This isn’t another “here’s why content design matters” article.
Even the best writer can’t improve an error message, or an empty state, or a call to action if the logic that determines when the message appears is broken. Likewise, the slickest visual design utterly fails if the words don’t make sense to the user
When I see job ads for content designers, I squirm when the ‘what you’ll be doing’ section isolates copy from the design and build of a user experience.
Gone are the days when a copywriter would write, a designer would design, and a developer would build. We’re more fluid than that now, folks.
The reality is far less rigid. Think of it as words and function. You need both to be well-positioned and user-focused. It’s all or nothing.
Writers can’t write around poorly thought-out designs, product ideas, or user journeys. Users are smart. And, they’re getting smarter; they notice when we’re giving them bad experiences.
Giving justice to our impact as content designers
If you’ve already read my other articles on this subject, you’ll know that ‘content design’ is a term coined by Sarah Richards who is the leader of this discipline in the UK. To simplify it, she sought a name that conveyed that we don’t just write words, we design experiences with them.
The discipline is relatively new. The name of the role changes depending on who’s hiring you. You might be a content designer at Netflix or a content strategist at Instagram or a UX writer at Google. The fundamental role should stay the same—function over form.
Just as an architect needs to understand the purpose of the building they are designing, a content designer needs to understand the purpose of the brand, website, application, or piece of communication that they create. Time spent understanding, researching, and testing a solution empowers us to create successful user experiences.
Apple has been employing UX designers since the 1990s. So, while the discipline isn’t as new as you might think, its importance is more crucial than ever.
Users have little patience for poorly laid out websites, applications, etc. They need tried and tested platforms that are more than just fancy designs with ill-informed user journeys.
Usability doesn’t need to get in the way of creativity and vice versa. If you can please the user with a good colour palette and well-thought-out fonts, you empower their experience further. A content designer’s role is to be immersed in the user experience, making sure the user has the knowledge and tools they need for a winning experience.
Content designers have foundational skills, like writing. We tend to have a large arsenal of UX-based skills. We’re not all amazing at all of the things, nor do we need to be. We’re good at:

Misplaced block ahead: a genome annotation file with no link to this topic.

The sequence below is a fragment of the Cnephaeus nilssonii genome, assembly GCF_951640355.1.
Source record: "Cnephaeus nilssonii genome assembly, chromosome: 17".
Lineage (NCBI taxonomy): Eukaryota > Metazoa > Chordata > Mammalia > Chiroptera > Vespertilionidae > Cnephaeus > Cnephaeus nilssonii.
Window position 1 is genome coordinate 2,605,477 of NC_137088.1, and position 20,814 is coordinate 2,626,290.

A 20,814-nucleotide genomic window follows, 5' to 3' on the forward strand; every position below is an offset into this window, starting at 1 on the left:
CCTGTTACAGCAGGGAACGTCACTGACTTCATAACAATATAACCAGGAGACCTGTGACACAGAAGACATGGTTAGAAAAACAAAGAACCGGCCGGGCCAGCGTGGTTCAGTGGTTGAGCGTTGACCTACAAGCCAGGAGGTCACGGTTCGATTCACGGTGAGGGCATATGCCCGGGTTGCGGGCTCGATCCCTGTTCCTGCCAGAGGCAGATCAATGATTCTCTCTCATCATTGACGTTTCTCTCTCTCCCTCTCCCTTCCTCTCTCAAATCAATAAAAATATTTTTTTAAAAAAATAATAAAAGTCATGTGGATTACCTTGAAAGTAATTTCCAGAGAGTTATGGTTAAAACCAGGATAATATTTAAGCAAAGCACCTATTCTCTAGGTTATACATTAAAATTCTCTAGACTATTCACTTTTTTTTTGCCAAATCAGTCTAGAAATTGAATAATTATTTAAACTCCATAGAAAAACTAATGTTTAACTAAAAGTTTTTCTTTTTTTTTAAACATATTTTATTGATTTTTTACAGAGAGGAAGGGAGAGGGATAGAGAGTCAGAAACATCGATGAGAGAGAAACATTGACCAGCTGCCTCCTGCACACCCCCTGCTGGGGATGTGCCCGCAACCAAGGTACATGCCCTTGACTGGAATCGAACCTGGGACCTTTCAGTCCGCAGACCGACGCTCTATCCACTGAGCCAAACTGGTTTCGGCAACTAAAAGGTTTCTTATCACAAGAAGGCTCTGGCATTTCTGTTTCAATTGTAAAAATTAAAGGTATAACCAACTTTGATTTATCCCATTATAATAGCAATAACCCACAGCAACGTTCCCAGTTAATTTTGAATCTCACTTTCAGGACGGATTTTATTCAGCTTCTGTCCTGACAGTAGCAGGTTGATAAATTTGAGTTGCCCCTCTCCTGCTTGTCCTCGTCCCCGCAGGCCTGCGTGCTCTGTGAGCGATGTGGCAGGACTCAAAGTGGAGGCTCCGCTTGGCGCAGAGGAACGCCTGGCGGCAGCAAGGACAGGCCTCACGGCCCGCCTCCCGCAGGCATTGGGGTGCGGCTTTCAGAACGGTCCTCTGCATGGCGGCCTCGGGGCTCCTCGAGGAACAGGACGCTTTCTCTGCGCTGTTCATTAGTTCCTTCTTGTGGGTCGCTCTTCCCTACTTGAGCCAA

Design thinking: we know how to turn user research and business goals into problem statements for the user/business to guide the work we’re doing.
Ideation workshops: we know how to think about problems beyond the surface of the product/website/application. We work to make sure our approach is impactful and can scale.
Words: we’re better at communicating ideas, processes, and project updates with words than designs or illustrations, but that’s why we work in multi-disciplinary teams, right?
But we’re specialists, too
As content designers, we can get a little hung up on how we’re the same as designers that we forget to talk about the ways we’re different. Some content designers get stuck when they’re asked “what are you uniquely contributing to the design process?”.
Designers, researchers, product managers, and people you meet in Sainsbury’s can be amazing at this stuff, too. The difference is, we need to be.
As specialists, we uniquely specialise in:
Information: we figure out the information users need to solve a problem and complete a task—what the user needs to know.
Research: coming up with research questions, writing mock-ups, scripting interactions, benchmarking other products, mapping user objectives, considering real-world interactions.
User journeys: what order the user needs to see information; creating relevant, meaningful, and useful content; information architecture.
Turning simple key messages into user journeys, wireframes, scripts, etc.
Investigating the existing product and iterating.
At this point, we haven’t even started writing.
When we start writing, we decide which words will convey the information most succinctly (both for the user and the product). Users only want to know what they need to know and why they need to know it.
Gone are the days of filling in blank spaces of pre-designed concepts. Remember, mobile displays might be the only way your user views your product, and they don’t have all day.
We bring contribute words by:
Writing, rewriting, benchmarking, researching, and editing.
Living and breathing the tone of voice, readability guidelines, and style guide.
Giving rationale, receiving user feedback, and identifying places where creative liberties can be taken.
Content designers help the rest of the business talk about the product on a micro and macro level. We write the materials that explain the product outside the business; help developers come up with naming conventions for the code that are consistent with the frontend experience; name products; create readability and content guides; empower accessibility through content; feedback on design system libraries; patiently explain why we can’t wordsmith that for you; give each other constant feedback; running crits; running retros; attend stand-ups… and so on.
Why do we need to be good at this stuff?
Why can’t we just be writers?
Words are no good when form and function aren’t in play. Building good user experiences requires people to be good at a lot of things and we all need to be really good at a few things.